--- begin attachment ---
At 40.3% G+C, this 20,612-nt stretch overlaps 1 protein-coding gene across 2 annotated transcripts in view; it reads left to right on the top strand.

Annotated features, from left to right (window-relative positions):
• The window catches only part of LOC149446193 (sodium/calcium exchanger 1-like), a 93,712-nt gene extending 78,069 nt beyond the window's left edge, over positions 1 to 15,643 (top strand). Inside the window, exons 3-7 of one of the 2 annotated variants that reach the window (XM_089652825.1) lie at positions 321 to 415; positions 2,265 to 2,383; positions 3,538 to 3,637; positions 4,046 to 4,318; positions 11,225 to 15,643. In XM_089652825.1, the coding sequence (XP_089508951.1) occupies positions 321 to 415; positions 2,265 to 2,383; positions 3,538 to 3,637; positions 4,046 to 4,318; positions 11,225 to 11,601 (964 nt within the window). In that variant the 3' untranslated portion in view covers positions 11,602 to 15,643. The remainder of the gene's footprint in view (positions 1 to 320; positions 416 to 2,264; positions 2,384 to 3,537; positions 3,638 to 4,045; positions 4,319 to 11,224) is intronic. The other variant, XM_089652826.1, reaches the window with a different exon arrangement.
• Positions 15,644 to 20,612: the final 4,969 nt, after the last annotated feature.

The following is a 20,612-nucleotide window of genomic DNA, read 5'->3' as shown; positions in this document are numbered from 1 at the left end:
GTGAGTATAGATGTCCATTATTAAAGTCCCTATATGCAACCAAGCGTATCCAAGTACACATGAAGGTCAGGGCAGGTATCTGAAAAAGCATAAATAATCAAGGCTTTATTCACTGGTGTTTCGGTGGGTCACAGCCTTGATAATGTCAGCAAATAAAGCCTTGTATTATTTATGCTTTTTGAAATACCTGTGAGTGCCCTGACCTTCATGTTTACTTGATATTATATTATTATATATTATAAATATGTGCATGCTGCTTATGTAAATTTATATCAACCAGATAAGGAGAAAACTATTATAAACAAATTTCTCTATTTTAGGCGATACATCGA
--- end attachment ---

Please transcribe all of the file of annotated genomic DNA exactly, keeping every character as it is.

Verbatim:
At 40.3% G+C, this 20,612-nt stretch overlaps 1 protein-coding gene across 2 annotated transcripts in view; it reads left to right on the top strand.

Annotated features, from left to right (window-relative positions):
• The window catches only part of LOC149446193 (sodium/calcium exchanger 1-like), a 93,712-nt gene extending 78,069 nt beyond the window's left edge, over positions 1 to 15,643 (top strand). Inside the window, exons 3-7 of one of the 2 annotated variants that reach the window (XM_089652825.1) lie at positions 321 to 415; positions 2,265 to 2,383; positions 3,538 to 3,637; positions 4,046 to 4,318; positions 11,225 to 15,643. In XM_089652825.1, the coding sequence (XP_089508951.1) occupies positions 321 to 415; positions 2,265 to 2,383; positions 3,538 to 3,637; positions 4,046 to 4,318; positions 11,225 to 11,601 (964 nt within the window). In that variant the 3' untranslated portion in view covers positions 11,602 to 15,643. The remainder of the gene's footprint in view (positions 1 to 320; positions 416 to 2,264; positions 2,384 to 3,537; positions 3,638 to 4,045; positions 4,319 to 11,224) is intronic. The other variant, XM_089652826.1, reaches the window with a different exon arrangement.
• Positions 15,644 to 20,612: the final 4,969 nt, after the last annotated feature.

The following is a 20,612-nucleotide window of genomic DNA, read 5'->3' as shown; positions in this document are numbered from 1 at the left end:
GTGAGTATAGATGTCCATTATTAAAGTCCCTATATGCAACCAAGCGTATCCAAGTACACATGAAGGTCAGGGCAGGTATCTGAAAAAGCATAAATAATCAAGGCTTTATTCACTGGTGTTTCGGTGGGTCACAGCCTTGATAATGTCAGCAAATAAAGCCTTGTATTATTTATGCTTTTTGAAATACCTGTGAGTGCCCTGACCTTCATGTTTACTTGATATTATATTATTATATATTATAAATATGTGCATGCTGCTTATGTAAATTTATATCAACCAGATAAGGAGAAAACTATTATAAACAAATTTCTCTATTTTAGGCGATACATCGA